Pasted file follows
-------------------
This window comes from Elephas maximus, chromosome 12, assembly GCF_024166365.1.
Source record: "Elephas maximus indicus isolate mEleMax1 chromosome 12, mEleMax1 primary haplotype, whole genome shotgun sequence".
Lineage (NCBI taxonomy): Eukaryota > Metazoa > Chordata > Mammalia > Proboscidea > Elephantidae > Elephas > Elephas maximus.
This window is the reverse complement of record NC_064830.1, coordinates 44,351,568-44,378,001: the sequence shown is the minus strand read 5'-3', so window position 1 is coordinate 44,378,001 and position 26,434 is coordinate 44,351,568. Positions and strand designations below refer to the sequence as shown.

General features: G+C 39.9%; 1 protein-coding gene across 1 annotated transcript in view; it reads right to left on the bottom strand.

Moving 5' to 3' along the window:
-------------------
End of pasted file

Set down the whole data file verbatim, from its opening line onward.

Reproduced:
This window comes from Elephas maximus, chromosome 12, assembly GCF_024166365.1.
Source record: "Elephas maximus indicus isolate mEleMax1 chromosome 12, mEleMax1 primary haplotype, whole genome shotgun sequence".
Lineage (NCBI taxonomy): Eukaryota > Metazoa > Chordata > Mammalia > Proboscidea > Elephantidae > Elephas > Elephas maximus.
This window is the reverse complement of record NC_064830.1, coordinates 44,351,568-44,378,001: the sequence shown is the minus strand read 5'-3', so window position 1 is coordinate 44,378,001 and position 26,434 is coordinate 44,351,568. Positions and strand designations below refer to the sequence as shown.

General features: G+C 39.9%; 1 protein-coding gene across 1 annotated transcript in view; it reads right to left on the bottom strand.

Moving 5' to 3' along the window: